What’s it doing there? Filming a medical drama? Broadcasting the television news live from a hospital? Not quite. Instead it’s the filming of Your Life in Their Hands, a controversial medical documentary which began in 1958. [...]

Continue reading: Behind the picture: Charles Fletcher as the first TV doctor

Behind the picture: Metaphors of the mind

3 Mar 2017

Frustrated by the lack of images to illustrate the mind, Dr Rhys Bevan-Jones, Clinical Research Fellow at the MRC Centre for Neuropsychiatric Genetics and Genomics, decided to create his own. Here he describes the story behind this picture, where the worlds of psychiatry and art collide.

Illustration of representations of the mind

Copyright: Rhys Bevan-Jones

 

One of my friends once told me that he saw the mind as a senate. He described it as a place where the issues of the day are discussed by lots of little people and organised by the main debater in the middle. So that’s what I drew (see middle-right of the picture).

This gave me the idea of asking more people how they saw their mind, or different aspects of the mind. I received a variety of responses. My hairdresser, for example, sees the mind as a series of little post boxes (middle-bottom). There’s a little person who receives the messages – visual and auditory – inside the head. They post and categorise each of the messages into different post boxes, based on the emotional content. [...]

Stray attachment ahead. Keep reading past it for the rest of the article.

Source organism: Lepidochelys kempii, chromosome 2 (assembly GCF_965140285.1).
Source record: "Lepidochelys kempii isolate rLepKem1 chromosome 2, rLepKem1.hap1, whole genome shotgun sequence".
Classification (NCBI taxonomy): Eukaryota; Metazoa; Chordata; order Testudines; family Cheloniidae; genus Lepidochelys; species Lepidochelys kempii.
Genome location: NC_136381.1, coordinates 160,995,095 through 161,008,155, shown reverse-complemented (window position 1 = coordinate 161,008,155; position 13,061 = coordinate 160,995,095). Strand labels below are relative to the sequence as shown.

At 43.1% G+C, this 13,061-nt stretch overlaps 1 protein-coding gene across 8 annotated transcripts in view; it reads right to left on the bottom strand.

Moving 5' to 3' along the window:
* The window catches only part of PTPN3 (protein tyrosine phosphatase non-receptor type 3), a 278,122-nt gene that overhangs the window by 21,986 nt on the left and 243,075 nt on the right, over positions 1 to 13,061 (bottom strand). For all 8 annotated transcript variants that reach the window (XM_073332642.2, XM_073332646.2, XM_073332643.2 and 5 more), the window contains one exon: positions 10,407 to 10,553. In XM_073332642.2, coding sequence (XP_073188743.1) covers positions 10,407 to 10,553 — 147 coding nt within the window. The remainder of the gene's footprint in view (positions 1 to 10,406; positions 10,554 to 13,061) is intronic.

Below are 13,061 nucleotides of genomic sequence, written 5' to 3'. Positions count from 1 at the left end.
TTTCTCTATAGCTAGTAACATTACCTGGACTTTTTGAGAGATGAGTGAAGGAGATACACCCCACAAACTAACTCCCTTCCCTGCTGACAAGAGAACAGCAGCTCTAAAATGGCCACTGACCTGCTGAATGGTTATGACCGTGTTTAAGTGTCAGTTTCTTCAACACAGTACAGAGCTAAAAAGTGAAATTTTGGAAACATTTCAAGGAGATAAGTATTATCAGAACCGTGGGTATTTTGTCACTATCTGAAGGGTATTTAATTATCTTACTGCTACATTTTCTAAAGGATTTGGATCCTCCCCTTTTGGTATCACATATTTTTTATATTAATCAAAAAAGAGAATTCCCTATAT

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Behind the picture: The sponge that turns cells into bone-fixing factories

22 Sep 2016

The first UK Regenerative Medicine Conference took place in London this week. Professor Fergal O’Brien, who heads the Tissue Engineering Research Group at the Royal College of Surgeons of Ireland, tells us about his work to help the body to fix itself.

Sponge-like scaffold made from collagen with nanoparticles inserted in. Credit: Dr Rosanne Raftery

Although our bodies have an amazing capacity to repair themselves, some damage is too big or too difficult for us to fix.

Fergal’s team have found a way to boost that capacity by developing a sponge-like implant that reprograms our cells to supercharge the healing process. [...]

Continue reading: Behind the picture: The sponge that turns cells into bone-fixing factories

Preparing to move – how cancer can use your immune system as a highway

9 Aug 2016

Dr Jacqui Shields and Dr Angela Riedel at the MRC Cancer Unit explain the science behind these brightly-coloured blobs that show us how cancer cells prepare their road ahead so they can spread around the body.